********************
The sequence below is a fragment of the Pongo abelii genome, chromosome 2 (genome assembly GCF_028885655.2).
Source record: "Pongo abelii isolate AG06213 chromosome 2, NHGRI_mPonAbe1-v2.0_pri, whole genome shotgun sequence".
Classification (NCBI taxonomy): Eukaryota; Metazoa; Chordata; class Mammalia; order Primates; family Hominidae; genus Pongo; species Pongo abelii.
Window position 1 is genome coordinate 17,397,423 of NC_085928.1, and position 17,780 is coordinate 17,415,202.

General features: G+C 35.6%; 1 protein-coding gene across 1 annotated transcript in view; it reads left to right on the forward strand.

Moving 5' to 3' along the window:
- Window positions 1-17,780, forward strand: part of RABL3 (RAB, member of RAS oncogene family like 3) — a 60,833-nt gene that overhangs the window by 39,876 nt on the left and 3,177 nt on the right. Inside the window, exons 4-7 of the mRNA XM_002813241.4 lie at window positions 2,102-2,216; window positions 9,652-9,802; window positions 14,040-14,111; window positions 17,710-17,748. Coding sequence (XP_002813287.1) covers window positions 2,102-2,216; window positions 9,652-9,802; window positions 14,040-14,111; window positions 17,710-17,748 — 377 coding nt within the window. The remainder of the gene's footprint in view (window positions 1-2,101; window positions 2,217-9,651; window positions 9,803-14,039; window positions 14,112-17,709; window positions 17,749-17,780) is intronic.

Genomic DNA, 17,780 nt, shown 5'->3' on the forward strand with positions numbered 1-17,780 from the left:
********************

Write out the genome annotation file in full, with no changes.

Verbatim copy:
The sequence below is a fragment of the Pongo abelii genome, chromosome 2 (genome assembly GCF_028885655.2).
Source record: "Pongo abelii isolate AG06213 chromosome 2, NHGRI_mPonAbe1-v2.0_pri, whole genome shotgun sequence".
Classification (NCBI taxonomy): Eukaryota; Metazoa; Chordata; class Mammalia; order Primates; family Hominidae; genus Pongo; species Pongo abelii.
Window position 1 is genome coordinate 17,397,423 of NC_085928.1, and position 17,780 is coordinate 17,415,202.

General features: G+C 35.6%; 1 protein-coding gene across 1 annotated transcript in view; it reads left to right on the forward strand.

Moving 5' to 3' along the window:
- Window positions 1-17,780, forward strand: part of RABL3 (RAB, member of RAS oncogene family like 3) — a 60,833-nt gene that overhangs the window by 39,876 nt on the left and 3,177 nt on the right. Inside the window, exons 4-7 of the mRNA XM_002813241.4 lie at window positions 2,102-2,216; window positions 9,652-9,802; window positions 14,040-14,111; window positions 17,710-17,748. Coding sequence (XP_002813287.1) covers window positions 2,102-2,216; window positions 9,652-9,802; window positions 14,040-14,111; window positions 17,710-17,748 — 377 coding nt within the window. The remainder of the gene's footprint in view (window positions 1-2,101; window positions 2,217-9,651; window positions 9,803-14,039; window positions 14,112-17,709; window positions 17,749-17,780) is intronic.

Genomic DNA, 17,780 nt, shown 5'->3' on the forward strand with positions numbered 1-17,780 from the left: